This is my playbook: Rwanda, Gambia and most less populated African countries are not great places to launch a business to consumer (B2C) startups except in healthcare and broad food areas. In those countries, I only get interested if the company is in the business to business (B2B) space. I do think the population is small to provide numbers which can enable leverageable factors to compound towards scaling a business. In other words, in those countries, B2B could work but B2C will struggle as the scalable advantages are severely limited.
But when it comes to Nigeria, Kenya, and South Africa, anything is possible. You can launch a B2C or B2B because they have the numbers.
Now, you want to do business in the B2C space in Nigeria, the question is “where do you position the company”? From multiple data, the best range and the most promising is to target people making $4 — $8 per day. That income band holds the highest concentration of discretionary spending power in the nation. That is where Ariel, Cowbell, Bigi Cola, La Casera, and other resilient brands in Nigeria operate.
Interestingly, that is also where I see a big percentage of my popular 30 million people who earn relatively decent income in Nigeria; those 30 million are the core of the consumer market.
Now what if my product optimally should be in the range of $10 per day-consumer? Solution, go sachetization where you break the pricing in bands, making it easier for people to pay for what they can afford. We practice this; explore that in your business as Nigeria continues to recover from economic paralysis.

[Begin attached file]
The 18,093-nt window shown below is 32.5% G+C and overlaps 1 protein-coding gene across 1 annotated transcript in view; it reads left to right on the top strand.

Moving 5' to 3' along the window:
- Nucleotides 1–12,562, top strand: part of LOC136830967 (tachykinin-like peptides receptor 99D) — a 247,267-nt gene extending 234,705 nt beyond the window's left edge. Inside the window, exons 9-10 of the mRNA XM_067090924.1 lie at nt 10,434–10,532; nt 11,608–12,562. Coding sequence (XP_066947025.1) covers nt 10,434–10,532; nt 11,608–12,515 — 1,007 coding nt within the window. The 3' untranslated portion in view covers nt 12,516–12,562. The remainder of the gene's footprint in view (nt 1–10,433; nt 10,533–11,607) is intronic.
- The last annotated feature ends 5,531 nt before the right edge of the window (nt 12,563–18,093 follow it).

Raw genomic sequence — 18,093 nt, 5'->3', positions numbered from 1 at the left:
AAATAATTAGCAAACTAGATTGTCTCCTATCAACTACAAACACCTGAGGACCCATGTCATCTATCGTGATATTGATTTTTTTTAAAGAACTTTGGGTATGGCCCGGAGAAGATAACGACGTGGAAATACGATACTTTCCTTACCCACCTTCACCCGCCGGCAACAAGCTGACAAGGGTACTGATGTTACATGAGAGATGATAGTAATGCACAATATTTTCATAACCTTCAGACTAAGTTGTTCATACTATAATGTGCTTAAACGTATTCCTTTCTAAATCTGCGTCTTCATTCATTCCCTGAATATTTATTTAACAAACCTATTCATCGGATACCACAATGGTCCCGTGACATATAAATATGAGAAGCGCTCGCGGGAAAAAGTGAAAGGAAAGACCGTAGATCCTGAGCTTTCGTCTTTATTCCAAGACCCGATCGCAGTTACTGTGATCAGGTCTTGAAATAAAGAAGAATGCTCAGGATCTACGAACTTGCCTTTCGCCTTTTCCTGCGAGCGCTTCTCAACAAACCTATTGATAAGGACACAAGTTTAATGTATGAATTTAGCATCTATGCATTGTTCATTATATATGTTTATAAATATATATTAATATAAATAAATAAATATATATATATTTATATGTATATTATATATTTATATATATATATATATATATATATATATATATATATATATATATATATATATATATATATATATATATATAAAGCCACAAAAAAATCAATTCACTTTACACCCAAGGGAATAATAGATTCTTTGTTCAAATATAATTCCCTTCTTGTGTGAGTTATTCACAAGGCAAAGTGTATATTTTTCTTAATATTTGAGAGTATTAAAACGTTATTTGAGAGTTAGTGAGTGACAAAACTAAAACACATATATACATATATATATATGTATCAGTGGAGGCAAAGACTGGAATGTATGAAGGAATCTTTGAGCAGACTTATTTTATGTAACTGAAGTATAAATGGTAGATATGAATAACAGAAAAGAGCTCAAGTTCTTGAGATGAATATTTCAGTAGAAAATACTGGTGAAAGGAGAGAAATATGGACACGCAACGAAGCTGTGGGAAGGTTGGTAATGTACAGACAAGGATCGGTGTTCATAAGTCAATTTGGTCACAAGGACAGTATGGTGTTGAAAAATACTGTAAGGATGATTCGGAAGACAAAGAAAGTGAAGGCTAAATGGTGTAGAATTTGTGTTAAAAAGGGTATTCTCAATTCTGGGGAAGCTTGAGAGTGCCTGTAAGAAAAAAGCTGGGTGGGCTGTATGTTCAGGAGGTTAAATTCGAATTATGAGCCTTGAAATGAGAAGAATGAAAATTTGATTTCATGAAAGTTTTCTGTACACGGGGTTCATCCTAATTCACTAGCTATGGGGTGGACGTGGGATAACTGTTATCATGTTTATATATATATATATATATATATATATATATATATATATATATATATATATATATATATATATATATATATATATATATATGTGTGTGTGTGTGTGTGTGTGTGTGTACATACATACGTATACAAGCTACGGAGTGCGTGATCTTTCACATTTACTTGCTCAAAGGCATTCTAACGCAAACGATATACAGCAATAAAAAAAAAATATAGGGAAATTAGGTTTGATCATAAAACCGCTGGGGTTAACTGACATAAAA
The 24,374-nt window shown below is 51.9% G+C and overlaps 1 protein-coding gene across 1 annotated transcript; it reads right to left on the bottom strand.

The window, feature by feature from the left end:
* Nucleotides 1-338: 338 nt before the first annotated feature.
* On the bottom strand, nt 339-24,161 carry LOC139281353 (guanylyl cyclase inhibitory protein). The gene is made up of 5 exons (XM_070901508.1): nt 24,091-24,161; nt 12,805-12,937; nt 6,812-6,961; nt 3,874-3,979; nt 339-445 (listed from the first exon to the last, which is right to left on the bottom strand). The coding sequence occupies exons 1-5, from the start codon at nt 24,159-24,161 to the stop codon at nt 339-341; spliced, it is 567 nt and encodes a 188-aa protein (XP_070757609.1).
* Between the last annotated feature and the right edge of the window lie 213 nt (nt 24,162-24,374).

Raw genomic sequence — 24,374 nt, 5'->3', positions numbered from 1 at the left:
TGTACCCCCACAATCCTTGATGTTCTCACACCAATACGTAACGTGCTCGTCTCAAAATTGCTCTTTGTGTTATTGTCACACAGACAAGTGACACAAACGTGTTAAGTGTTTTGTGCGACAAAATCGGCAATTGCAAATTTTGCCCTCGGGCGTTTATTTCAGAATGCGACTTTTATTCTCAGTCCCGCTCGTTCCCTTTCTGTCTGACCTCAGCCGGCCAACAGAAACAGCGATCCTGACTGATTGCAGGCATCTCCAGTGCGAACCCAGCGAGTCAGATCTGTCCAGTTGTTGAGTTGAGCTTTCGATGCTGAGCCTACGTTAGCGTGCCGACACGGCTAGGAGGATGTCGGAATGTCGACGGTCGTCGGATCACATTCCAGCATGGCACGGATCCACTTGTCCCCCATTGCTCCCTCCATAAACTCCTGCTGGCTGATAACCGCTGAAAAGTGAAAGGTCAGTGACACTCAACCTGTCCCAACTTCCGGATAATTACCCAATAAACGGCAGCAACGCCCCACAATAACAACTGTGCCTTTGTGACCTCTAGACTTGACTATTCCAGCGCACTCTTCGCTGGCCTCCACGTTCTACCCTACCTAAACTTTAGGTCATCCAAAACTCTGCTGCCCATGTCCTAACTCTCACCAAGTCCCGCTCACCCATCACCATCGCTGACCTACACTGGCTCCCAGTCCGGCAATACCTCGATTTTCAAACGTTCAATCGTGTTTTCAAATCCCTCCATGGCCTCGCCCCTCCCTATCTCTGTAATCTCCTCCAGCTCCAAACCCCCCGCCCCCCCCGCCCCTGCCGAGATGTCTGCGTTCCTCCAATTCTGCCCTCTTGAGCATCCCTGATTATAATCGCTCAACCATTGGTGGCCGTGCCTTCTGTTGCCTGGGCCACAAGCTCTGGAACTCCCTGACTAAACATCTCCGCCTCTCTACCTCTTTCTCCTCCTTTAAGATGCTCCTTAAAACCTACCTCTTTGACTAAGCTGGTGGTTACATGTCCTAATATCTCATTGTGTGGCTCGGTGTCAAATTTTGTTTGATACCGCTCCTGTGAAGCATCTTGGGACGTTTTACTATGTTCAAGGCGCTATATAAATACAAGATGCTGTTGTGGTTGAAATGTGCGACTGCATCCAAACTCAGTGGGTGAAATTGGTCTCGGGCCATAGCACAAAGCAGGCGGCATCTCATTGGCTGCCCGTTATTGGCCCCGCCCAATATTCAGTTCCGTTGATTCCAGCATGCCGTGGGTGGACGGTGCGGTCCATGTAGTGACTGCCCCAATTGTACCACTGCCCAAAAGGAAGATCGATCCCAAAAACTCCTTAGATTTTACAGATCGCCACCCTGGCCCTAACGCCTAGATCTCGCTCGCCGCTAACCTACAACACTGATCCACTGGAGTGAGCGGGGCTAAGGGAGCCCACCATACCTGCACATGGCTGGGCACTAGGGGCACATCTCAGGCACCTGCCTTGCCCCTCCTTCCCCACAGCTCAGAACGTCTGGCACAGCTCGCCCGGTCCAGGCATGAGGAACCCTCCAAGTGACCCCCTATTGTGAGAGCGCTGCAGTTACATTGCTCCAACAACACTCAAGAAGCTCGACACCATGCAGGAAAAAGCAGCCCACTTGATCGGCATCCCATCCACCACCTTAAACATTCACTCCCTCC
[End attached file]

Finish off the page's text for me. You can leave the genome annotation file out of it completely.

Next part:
That is why you have Tekedia Mini-MBA (N90,000); with Homework review (add N10k), with Capstone (N20k), etc. We practice what we teach! Pricing-democracy, you come in at the size of your purse!
This may not be far from what The New York Times called premiumization.
Comfort Plus. Fast pass. Main cabin extra. Most of us are familiar with a corporate lexicon that gently coerces us to shell out for a little more legroom, free shipping or lower wait times. But the trend is now growing voraciously beyond airlines, The New York Times reports. A broad swath of America’s biggest companies want to exploit a buzzy new corporate catchphrase: “premiumization.” The paper notes that with soaring inflation testing many people’s spending levels, companies are aggressively targeting their affluent customers with the means to pay more.
The current earning season was dominated by talk of “premiumization,” The Times notes, with almost 60 earnings calls and investor meetings mentioning it over the past three weeks.
As more products become prohibitively expensive to more people, it’s more likely that “poorer consumers will be increasingly underserved.”
Tekedia Mini-MBA edition 13 (Feb 5 - May 4, 2024) has started, join Prof Ndubuisi Ekekwe and our global faculty here.